Mick Jackson's debut, a part fictional novel based on the life of the Duke of Portland, is one of the best novels I have read this year. It's written in the style of a mystery - the secret is unveiled only in its final pages - and told through the eyes of the protagonist via his journal entries and those around him. Jackson is a brilliant writer - his prose is sharp, witty and even poetic in places and he has that rare ability to hold you spellbound and on knife's edge as you partake in the unraveling of the mystery. There are hints along the way but the secret is preserved right till the very end. A small criticism - I found the middle section dealing with the Duke's hypochondria a little long and slow. This trips up the natural velocity of the plot which otherwise moves briskly along. As if to compensate for this minor hiccup, Jackson's prose tightens up again as he gives a truly unnerving account of the final stages of the Duke's physical breakdown. The sharpness and pinpoint accuracy of this descriptive passage makes your stomach queasy and your knees want to buckle. Jackson's writing is deceptively simple but it hits you right between the eyes. Beautiful. Stay tuned. You will hear and read alot more of him. In the meantime, enjoy this wonderfully sad and terrific novel.
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Format: Paperback
Just finished reading Mick Jackman's THE UNDERGROUND MAN. He creates a tremendous and quick story to describe the life of the quirky, eccentric Duke of Portland in England in the mid-1800's. It's great language, and many interesting ideas explored - eccentricities, anatomy, trepanning, phrenology, bits of everything seem to work their way into the Duke's journal.
Nicely done with some WAITING FOR GUFFMAN-like asides delivered by his staff, neighbors, etc. on how they perceive the Duke as he slowly drifts away from their reality.
Good read.
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By A Customer on April 20, 2000
Format: Paperback
I chose to read this book mainly because it had been nominated for the Booker Prize although I know this does not always guarantee a good read.I have to say that I was not too excited about the subject matter before I began reading it and I expected the storyline to be a little silly.However,I am now a devoted Mick Jackson reader due to the beautiful prose throughout the book.I was enthralled by the adventures of the Duke and he made me laugh,cry and even squirm while reading.I agree with the reviewer below however, regarding the hypochondria section-it tended to be quite slow-moving,so I'm only giving it 4 instead of 5 stars.The first half of the book,though, is wonderful and this alone makes it worth buying.The ending,although a little contrived,truly shocked me and I can't get it out of my mind.I look forward to more work from Mick Jackson.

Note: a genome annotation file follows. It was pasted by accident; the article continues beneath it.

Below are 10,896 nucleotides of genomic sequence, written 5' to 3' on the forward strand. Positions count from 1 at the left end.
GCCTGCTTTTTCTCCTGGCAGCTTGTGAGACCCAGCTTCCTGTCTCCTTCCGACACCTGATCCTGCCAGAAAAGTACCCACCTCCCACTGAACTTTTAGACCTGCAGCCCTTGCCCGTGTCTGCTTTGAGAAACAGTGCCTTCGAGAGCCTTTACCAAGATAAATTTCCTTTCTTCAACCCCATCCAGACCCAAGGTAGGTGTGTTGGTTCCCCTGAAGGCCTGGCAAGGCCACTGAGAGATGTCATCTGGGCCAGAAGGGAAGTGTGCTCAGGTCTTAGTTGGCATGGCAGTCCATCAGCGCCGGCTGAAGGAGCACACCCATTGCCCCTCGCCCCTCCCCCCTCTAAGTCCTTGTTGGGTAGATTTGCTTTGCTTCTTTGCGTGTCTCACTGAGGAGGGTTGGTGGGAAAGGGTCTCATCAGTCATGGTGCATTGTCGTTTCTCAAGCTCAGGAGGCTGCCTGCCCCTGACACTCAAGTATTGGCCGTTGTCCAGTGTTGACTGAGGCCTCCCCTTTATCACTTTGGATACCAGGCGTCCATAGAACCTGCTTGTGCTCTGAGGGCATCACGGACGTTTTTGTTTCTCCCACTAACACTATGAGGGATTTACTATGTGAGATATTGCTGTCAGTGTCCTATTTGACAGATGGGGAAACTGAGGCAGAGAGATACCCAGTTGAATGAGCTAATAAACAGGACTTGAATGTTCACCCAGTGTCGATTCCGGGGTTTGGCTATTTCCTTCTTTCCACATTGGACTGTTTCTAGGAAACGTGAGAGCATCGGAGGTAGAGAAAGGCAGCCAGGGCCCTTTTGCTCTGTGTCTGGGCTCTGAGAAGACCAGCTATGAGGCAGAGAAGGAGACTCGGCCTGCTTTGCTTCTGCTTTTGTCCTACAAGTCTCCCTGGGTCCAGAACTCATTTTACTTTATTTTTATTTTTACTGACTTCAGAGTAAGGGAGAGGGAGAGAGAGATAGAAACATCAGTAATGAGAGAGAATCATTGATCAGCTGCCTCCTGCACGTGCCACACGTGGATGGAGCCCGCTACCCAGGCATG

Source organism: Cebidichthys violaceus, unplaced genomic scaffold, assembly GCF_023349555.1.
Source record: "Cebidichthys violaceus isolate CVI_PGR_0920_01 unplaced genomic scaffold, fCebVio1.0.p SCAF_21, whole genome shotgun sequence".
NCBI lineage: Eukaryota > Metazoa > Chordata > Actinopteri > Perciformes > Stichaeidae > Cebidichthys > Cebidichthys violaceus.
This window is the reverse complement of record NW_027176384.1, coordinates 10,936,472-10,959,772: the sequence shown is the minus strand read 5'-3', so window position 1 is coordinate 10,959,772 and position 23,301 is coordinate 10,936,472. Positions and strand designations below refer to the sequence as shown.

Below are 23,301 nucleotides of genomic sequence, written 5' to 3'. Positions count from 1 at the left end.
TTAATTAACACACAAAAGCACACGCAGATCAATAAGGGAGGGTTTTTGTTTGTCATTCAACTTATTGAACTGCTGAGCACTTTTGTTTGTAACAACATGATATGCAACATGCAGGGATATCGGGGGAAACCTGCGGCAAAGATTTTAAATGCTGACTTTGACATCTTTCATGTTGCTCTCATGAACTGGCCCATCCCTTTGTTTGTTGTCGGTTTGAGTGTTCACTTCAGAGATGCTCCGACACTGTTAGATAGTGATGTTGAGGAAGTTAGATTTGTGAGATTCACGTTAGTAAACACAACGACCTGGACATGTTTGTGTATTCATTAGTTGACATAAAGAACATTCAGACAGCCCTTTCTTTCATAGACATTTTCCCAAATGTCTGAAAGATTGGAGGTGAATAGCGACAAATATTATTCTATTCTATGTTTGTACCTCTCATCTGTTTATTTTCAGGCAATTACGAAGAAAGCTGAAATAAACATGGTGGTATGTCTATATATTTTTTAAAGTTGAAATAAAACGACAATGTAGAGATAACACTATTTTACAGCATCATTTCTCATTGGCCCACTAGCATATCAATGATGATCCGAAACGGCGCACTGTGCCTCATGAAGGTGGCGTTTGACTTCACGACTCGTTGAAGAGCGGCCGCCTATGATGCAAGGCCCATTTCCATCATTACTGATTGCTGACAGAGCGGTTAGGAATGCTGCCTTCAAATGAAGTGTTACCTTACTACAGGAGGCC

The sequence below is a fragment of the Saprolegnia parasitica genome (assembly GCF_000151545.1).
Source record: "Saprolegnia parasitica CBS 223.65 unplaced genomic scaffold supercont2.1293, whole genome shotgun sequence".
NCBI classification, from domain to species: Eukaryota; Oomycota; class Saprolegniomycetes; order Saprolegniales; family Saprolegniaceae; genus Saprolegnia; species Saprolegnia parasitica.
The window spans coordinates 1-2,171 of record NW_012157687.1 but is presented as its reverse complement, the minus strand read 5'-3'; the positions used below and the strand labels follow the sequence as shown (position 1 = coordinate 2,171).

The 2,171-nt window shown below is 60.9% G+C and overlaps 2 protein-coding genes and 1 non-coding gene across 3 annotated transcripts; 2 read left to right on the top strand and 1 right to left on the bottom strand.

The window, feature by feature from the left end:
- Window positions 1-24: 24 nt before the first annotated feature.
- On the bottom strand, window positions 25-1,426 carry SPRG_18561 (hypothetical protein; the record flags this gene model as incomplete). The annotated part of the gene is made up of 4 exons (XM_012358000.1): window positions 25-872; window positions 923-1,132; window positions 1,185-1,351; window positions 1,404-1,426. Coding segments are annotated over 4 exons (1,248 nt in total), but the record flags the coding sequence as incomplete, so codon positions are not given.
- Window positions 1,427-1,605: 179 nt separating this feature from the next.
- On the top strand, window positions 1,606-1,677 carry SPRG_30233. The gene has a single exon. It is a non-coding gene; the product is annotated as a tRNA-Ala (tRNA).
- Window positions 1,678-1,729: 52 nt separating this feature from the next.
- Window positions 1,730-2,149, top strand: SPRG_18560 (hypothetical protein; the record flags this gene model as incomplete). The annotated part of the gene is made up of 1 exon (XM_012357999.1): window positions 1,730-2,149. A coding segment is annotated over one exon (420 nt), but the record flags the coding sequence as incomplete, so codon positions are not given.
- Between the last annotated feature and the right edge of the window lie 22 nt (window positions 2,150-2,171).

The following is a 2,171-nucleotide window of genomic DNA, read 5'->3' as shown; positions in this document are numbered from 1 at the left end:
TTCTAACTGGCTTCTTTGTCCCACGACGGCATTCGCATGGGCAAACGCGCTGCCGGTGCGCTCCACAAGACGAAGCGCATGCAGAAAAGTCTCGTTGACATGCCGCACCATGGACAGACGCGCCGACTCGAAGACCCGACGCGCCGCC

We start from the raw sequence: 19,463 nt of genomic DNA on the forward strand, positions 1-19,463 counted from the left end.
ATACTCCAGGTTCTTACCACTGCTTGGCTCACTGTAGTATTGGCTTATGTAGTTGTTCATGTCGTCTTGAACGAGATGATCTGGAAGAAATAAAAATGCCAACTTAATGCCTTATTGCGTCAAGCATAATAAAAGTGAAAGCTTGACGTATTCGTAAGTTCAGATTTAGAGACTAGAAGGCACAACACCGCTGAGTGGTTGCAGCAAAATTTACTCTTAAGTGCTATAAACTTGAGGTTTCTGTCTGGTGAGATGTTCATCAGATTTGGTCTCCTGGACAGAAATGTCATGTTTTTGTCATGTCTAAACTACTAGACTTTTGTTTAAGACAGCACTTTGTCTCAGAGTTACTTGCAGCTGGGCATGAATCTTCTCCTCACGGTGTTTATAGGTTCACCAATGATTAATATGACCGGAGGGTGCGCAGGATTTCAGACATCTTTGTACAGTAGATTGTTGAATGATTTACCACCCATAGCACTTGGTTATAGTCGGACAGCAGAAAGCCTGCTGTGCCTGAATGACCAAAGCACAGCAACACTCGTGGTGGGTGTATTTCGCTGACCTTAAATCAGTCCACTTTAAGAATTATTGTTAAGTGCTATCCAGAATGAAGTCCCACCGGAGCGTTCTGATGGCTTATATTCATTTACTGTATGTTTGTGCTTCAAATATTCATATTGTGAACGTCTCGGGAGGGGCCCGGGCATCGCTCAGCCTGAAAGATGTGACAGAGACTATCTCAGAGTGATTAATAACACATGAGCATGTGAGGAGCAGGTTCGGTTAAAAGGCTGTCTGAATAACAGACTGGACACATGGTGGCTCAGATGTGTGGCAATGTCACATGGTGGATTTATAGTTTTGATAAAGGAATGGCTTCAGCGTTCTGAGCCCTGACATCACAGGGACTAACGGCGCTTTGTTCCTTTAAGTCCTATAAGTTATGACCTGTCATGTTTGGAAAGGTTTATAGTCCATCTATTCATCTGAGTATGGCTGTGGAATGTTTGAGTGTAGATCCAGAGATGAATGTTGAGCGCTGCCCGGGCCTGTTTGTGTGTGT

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Format: Paperback
The book is based on the life of William John Cavendish Bentinck-Scott, the Duke of Portland and a resident of Nottinghamshire, England. The Duke of Portland was one of Victorian England's most famous eccentrics, who built a series of underground tunnels large enough for carriages and horses, that enabled him to move around his vast property. Although some of the book is based on facts, Mick Jackson admitted to have taken downright liberties in writing it.

The novel enfolds in the form of journal entries by the duke himself, and is supplement of various neighbours, servants and service men's accounts of Your Grace. The plot develops around the Duke's observations of the world around him, his somewhat hypochondriac obsession with his body, the steadily degeneration of his mind and his search for something missing in his life. It is drawn to a shocking and somewhat bizarre climax in the end of the novel.

It is beautifully written tragic and comic novel, with a character and plot that won't easily be forgetten.
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By A Customer on July 20, 2001
Format: Paperback
Jackson's novel about the eccentric Duke of Portland is one of the finest pieces of fiction I have read. Told through the voice of the Duke, Jackson indulges in the Dukes eccentric viewpoint and gives The Underground Man a sense of humor and humanity - and later terror - which few works of prose can claim. Despite the books brevity, the character of the Duke is strongly developed, and his deteriorating sanity self-evident through the diary entries.
In brief, The Underground Man was a thoroughly entertaining book, and should be read by all.